The Opelika Songwriters Festival returns for its third year
The third annual Opelika Songwriters Festival, held from Thursday October 13 to Sunday October 16, featured 36 artists, including headliners The Indigo Girls, Rickie Lee Jones and Shawn Mullins.
While Thursday was the official opening day of the festival, the main performances took place on Friday 14 and Saturday 15 October.
The main stage, at the intersection of North Seventh Street and North Railroad Avenue, was the center of the festival, but the event was a community effort. Venues in downtown Opelika, such as Resting Pulse Brewing and Market Street Paint Shop, opened their doors to the public and artists throughout the weekend.
On Saturday, attendees enjoyed the event with the historic Opelika as a backdrop and a cloudless blue sky above.
“How awesome is that? said Opelika resident Kathy Nist. “This little, little town, and we have all these people coming together, all this great talent, all these wonderful places that you can just walk to. You can walk to any place you want. You can come in. You can listen to as much music as you want. You can people watch. I mean, everyone is happy and excited. That’s wonderful.”
However, this was not a typical music festival where performers are escorted from VIP suites to stages in the back of luxurious limos. Instead, the space between performer and audience was so small that musicians finishing their set often enjoyed the next performer from a seat in the crowd.
“These are the best shows because people are there to listen to every word you sing. They’re there to connect with the songs and the stories behind them,” said songwriter and producer Jeff Coplan. “They’re really scary, sometimes it’s easier to play in front of 10,000 people, but that’s great. That’s the immediate connection we make as songwriters.”
Music wasn’t the only thing on offer during the festival.
Many musicians took time between sets to give workshops to budding songwriters and enthusiasts on topics such as “How to Stream Live.” One such event, titled “Guitar Tone”, was an intimate conversation at Heritage House between less than 20 festival attendees and two artists booked to perform on Saturday night.
One such artist was Larry Mitchell, Opelika resident, Grammy Award winner, acclaimed guitarist, producer and engineer.
The other was Cooper Carter, also a guitarist and production consultant who consulted for Taylor Swift, Metallica and Maroon 5. The audience included Carter’s wife and young children.
A few weeks before the festival, young artists were encouraged to submit a song for the Student Songwriters Competition. Their music had to be original and they had to be high school students. The winners performed Saturday, October 14 on The Sound Wall Music Initiative stage at the back of the John Emerald Distillery.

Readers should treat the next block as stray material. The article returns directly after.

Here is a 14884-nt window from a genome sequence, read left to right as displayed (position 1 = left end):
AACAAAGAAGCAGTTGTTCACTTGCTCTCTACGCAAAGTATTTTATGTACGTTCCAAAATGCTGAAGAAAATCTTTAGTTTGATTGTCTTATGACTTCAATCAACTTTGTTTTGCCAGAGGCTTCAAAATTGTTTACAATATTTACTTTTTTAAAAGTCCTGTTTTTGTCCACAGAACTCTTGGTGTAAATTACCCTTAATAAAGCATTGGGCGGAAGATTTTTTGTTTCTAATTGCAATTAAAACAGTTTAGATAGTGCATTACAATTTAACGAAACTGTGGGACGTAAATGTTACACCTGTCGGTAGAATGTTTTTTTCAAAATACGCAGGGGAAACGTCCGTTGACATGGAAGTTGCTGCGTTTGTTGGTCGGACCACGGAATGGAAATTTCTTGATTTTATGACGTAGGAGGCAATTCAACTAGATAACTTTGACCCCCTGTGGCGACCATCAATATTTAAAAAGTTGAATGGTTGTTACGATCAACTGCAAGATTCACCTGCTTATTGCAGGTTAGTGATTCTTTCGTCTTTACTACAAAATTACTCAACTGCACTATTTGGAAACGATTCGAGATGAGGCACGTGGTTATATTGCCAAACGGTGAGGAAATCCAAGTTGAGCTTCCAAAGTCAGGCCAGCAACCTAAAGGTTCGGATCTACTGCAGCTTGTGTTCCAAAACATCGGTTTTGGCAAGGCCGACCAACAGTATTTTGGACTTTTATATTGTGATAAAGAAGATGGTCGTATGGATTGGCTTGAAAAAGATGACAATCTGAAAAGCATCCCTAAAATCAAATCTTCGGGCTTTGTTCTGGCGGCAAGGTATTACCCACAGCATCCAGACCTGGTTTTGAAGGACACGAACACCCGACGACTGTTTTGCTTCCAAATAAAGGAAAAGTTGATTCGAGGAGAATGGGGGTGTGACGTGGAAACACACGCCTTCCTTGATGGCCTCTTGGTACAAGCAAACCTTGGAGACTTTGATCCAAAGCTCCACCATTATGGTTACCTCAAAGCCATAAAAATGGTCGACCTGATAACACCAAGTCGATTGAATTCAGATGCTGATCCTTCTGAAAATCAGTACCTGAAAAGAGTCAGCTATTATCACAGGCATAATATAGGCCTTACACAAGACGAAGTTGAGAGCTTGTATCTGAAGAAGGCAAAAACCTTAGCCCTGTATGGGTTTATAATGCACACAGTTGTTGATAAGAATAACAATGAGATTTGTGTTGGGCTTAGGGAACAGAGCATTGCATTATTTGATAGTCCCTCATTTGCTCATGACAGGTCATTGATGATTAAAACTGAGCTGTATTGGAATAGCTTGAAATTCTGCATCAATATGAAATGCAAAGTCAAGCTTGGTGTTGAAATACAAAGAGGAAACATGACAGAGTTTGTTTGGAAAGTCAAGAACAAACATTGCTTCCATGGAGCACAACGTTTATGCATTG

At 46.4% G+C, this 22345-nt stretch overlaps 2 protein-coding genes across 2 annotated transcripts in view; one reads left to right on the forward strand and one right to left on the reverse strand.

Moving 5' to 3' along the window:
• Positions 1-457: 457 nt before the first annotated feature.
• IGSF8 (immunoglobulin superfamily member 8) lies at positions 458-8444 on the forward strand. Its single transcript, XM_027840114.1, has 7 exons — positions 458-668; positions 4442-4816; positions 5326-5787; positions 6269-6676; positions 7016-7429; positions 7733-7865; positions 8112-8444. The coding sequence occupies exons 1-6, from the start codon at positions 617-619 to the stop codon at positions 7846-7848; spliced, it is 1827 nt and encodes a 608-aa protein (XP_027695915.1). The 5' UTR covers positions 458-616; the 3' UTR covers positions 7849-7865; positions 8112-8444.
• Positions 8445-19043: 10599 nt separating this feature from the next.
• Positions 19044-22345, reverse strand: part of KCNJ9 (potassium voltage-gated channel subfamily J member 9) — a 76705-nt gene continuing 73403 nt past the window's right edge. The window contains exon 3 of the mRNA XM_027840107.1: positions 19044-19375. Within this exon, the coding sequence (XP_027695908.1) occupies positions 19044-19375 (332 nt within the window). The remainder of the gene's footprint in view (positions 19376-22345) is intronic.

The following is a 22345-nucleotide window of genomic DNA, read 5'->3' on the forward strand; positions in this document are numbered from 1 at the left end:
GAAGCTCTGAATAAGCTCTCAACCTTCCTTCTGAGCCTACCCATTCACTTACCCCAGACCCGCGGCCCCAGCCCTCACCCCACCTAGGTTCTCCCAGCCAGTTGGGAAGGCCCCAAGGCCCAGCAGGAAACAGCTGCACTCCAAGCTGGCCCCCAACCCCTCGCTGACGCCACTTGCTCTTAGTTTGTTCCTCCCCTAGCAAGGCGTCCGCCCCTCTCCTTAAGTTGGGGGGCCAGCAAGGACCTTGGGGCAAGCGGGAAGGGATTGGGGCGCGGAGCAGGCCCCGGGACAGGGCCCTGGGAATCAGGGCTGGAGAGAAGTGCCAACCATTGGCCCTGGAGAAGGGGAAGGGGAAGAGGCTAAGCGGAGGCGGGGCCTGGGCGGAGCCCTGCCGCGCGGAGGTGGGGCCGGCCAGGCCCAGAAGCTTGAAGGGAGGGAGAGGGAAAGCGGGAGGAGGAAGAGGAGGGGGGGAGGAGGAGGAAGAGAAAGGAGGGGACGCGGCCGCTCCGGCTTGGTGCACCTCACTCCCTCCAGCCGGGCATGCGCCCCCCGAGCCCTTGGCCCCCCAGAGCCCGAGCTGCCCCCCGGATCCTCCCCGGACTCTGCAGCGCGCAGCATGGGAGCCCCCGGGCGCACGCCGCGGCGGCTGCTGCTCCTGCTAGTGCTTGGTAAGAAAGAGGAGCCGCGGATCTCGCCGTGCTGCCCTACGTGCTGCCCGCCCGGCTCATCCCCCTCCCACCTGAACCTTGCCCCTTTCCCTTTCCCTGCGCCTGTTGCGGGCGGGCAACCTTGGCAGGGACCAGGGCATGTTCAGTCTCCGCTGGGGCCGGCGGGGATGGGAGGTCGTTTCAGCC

Brody Collins, 15, and Mia Rogers, 17, both high school students from Auburn, and Mae McKoy of LaGrange, Georgia, were the 2022 winners. The trio performed original music on a stage built in front of the distillery equipment which reflected the green and blue lights of the stage into the audience.
“It was amazing, you know? said Collins. “It could have been anyone who won, and getting an email telling me I had to play for a really cool festival, hosted by amazing people, it was just amazing.”
Rogers, whom Mitchell invited to a ‘jam’ on Saturday night, said: “I was selected as the last possible night, I was freaked out, but when I got the email, it was unbelievable.”
Opelika is not a likely stop on a grand round-the-world trip. However, the small size of the venues and the shared familiarity between performers and audiences provide experiences the State Farm Arena cannot emulate.
“One of the golden nuggets of an event like this is that you have the performer who actually wrote the song,” said Patrick Budjenska from Texas. “So one of the things that generates is a platform where they can get into what was the motivation, or what was the event, that led them to come to this song.”
Additionally, and true to its name, the Opelika Songwriters Festival allows artists to enjoy the work of others, laugh at their shared experiences and learn, all while being around people who come to enjoy their music.
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“It’s an opportunity for seasoned songwriters to pass on some of their knowledge to maybe young people to help them pursue their desires,” Budjenska said.
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Ethan Flynn, a freshman in journalism and finance, is a reporter at The Plainsman.
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